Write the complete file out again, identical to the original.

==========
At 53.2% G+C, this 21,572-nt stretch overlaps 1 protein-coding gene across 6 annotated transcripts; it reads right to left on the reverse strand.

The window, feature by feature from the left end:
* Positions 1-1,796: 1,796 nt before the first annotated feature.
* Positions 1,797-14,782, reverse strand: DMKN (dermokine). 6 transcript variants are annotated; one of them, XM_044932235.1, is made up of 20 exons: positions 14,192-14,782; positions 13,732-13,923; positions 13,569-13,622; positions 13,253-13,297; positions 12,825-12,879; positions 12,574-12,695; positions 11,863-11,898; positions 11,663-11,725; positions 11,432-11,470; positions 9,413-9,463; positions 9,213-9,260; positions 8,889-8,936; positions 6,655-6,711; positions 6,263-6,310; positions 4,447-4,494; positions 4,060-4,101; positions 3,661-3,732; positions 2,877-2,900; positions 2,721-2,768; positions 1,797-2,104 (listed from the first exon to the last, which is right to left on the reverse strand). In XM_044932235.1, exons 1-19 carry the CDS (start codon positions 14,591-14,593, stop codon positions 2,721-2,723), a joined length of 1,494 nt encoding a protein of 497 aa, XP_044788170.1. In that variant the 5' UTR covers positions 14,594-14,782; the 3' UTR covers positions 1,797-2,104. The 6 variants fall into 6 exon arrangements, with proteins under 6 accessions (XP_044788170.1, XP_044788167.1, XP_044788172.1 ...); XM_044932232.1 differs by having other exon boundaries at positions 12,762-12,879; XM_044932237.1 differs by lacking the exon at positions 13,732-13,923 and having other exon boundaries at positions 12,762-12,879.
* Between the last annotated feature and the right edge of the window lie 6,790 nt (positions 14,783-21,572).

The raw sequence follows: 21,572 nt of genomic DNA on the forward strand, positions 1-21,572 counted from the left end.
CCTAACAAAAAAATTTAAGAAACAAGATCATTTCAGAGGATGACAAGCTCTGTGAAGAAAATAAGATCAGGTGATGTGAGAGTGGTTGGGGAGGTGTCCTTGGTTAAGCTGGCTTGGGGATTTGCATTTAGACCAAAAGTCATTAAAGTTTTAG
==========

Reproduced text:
At 53.2% G+C, this 21,572-nt stretch overlaps 1 protein-coding gene across 6 annotated transcripts; it reads right to left on the reverse strand.

The window, feature by feature from the left end:
* Positions 1-1,796: 1,796 nt before the first annotated feature.
* Positions 1,797-14,782, reverse strand: DMKN (dermokine). 6 transcript variants are annotated; one of them, XM_044932235.1, is made up of 20 exons: positions 14,192-14,782; positions 13,732-13,923; positions 13,569-13,622; positions 13,253-13,297; positions 12,825-12,879; positions 12,574-12,695; positions 11,863-11,898; positions 11,663-11,725; positions 11,432-11,470; positions 9,413-9,463; positions 9,213-9,260; positions 8,889-8,936; positions 6,655-6,711; positions 6,263-6,310; positions 4,447-4,494; positions 4,060-4,101; positions 3,661-3,732; positions 2,877-2,900; positions 2,721-2,768; positions 1,797-2,104 (listed from the first exon to the last, which is right to left on the reverse strand). In XM_044932235.1, exons 1-19 carry the CDS (start codon positions 14,591-14,593, stop codon positions 2,721-2,723), a joined length of 1,494 nt encoding a protein of 497 aa, XP_044788170.1. In that variant the 5' UTR covers positions 14,594-14,782; the 3' UTR covers positions 1,797-2,104. The 6 variants fall into 6 exon arrangements, with proteins under 6 accessions (XP_044788170.1, XP_044788167.1, XP_044788172.1 ...); XM_044932232.1 differs by having other exon boundaries at positions 12,762-12,879; XM_044932237.1 differs by lacking the exon at positions 13,732-13,923 and having other exon boundaries at positions 12,762-12,879.
* Between the last annotated feature and the right edge of the window lie 6,790 nt (positions 14,783-21,572).

The raw sequence follows: 21,572 nt of genomic DNA on the forward strand, positions 1-21,572 counted from the left end.
CCTAACAAAAAAATTTAAGAAACAAGATCATTTCAGAGGATGACAAGCTCTGTGAAGAAAATAAGATCAGGTGATGTGAGAGTGGTTGGGGAGGTGTCCTTGGTTAAGCTGGCTTGGGGATTTGCATTTAGACCAAAAGTCATTAAAGTTTTAG